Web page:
By Dawn Wolfe Gutterman
LANSING – On Oct. 6, the Michigan State Senate passed two resolutions designed to make sure lesbians and gays know that, in the eyes of the state’s leaders, their families do not deserve basic employment benefits like health insurance.
Even though the Senate has no power over the courts, Michigan Senators took the time to pass Sen. Alan Cropsey’s (R-DeWitt) resolutions calling on the state Supreme Court to strike down domestic partnership benefits for the same-sex headed families of state and municipal employees. One of those resolutions, Senate Concurrent Resolution No. 33, is headed for the Michigan House.
As reported by BTL Sept. 29, late last month Ingham County Circuit Judge Joyce Draganchuk ruled that Proposal 2, the anti-gay marriage amendment passed by voters in November 2004, does not prohibit state and local governments from offering domestic partner benefits. Last spring Michigan Attorney General Mike Cox issued an opinion that domestic partner benefits for state employees are illegal under the state’s newly amended constitution.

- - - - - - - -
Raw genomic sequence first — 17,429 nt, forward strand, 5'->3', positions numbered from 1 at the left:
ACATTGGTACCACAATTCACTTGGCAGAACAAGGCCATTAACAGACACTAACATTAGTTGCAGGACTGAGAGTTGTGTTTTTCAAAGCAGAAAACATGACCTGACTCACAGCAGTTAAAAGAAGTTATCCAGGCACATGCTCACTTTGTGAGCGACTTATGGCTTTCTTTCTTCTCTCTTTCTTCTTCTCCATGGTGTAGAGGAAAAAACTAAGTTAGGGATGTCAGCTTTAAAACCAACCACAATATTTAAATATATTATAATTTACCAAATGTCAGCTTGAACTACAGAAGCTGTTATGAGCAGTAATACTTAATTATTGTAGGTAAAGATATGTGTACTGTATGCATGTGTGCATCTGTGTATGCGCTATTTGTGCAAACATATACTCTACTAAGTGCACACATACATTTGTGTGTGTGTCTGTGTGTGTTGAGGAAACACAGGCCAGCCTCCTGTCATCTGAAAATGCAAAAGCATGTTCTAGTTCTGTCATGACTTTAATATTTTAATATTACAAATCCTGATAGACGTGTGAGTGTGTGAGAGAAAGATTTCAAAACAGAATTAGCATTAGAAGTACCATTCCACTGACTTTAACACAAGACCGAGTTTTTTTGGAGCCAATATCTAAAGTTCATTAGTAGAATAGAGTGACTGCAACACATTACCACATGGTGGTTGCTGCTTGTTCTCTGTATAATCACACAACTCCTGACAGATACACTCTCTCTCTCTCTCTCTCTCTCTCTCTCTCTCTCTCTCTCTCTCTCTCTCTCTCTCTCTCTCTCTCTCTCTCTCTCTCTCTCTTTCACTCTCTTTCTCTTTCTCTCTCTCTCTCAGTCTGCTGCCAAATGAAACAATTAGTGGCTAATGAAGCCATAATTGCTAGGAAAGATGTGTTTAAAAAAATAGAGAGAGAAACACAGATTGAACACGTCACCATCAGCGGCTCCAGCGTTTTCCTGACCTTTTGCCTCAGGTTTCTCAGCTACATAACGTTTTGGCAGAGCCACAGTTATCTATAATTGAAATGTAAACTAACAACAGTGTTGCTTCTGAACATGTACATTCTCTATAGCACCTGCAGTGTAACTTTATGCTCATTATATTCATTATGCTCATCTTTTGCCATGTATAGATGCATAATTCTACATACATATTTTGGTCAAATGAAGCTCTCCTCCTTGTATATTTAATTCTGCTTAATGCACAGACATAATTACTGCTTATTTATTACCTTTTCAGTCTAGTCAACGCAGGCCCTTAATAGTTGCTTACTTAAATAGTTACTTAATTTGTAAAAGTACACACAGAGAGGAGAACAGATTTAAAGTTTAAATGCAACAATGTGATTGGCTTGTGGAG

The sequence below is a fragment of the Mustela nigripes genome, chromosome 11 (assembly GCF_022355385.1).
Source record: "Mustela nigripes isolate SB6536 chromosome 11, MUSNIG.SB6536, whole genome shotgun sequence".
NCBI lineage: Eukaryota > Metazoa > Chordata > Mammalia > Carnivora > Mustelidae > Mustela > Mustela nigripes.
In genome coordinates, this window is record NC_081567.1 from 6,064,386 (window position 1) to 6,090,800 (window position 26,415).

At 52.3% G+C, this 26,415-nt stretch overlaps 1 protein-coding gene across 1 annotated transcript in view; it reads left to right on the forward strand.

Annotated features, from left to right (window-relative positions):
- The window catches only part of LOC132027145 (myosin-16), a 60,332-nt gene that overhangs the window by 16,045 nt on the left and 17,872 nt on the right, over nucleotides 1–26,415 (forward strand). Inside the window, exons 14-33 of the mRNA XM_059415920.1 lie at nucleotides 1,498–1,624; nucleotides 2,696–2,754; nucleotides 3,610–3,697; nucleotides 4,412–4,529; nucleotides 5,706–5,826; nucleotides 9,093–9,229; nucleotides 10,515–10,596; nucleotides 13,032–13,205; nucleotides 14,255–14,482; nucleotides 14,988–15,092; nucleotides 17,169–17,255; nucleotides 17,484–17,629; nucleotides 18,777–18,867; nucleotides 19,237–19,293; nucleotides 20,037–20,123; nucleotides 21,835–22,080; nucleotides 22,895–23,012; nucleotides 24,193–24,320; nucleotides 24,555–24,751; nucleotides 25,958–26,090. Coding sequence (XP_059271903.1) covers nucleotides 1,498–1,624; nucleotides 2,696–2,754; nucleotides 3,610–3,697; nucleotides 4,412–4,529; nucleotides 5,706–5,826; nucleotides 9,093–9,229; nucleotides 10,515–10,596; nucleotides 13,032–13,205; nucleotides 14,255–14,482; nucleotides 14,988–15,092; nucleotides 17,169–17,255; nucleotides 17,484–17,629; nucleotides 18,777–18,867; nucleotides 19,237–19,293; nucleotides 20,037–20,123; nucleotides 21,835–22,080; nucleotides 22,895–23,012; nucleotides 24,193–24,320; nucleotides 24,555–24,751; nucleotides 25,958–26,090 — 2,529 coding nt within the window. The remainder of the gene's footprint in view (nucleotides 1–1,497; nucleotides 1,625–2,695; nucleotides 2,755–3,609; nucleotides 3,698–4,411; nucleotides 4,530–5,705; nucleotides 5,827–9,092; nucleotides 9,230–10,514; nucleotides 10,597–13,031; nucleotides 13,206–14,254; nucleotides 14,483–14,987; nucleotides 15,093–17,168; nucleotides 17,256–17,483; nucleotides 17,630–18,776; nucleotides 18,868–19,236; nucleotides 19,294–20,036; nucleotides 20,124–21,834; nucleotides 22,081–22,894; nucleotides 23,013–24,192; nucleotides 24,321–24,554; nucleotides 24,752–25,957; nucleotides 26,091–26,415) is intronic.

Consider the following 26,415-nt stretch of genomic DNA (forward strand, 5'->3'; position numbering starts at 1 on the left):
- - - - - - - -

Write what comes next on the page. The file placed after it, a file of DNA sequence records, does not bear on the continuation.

Both Senate resolutions call on the Supreme Court, “to take whatever steps are necessary to maintain the status quo, with regard to same-sex benefits, that was in place prior to the September 25, 2005, 30th Circuit Court ruling in order to prevent the spending of taxpayer monies to fund benefits for homosexual unions until the court has reached a final adjudication…”
The resolutions passed by a vote of 22-16 along mostly party lines. As of press time, no information was available as to which committee will be chosen by House Speaker Craig DeRoche (R-Novi) to review it. An aid for Representative Chris Kolb (D-Ann Arbor) said that, according to the Speaker’s office, there are no plans to bring the resolution directly to the House floor.
Sen. Jacobs speaks out
One state Senator spoke out strongly against the resolutions.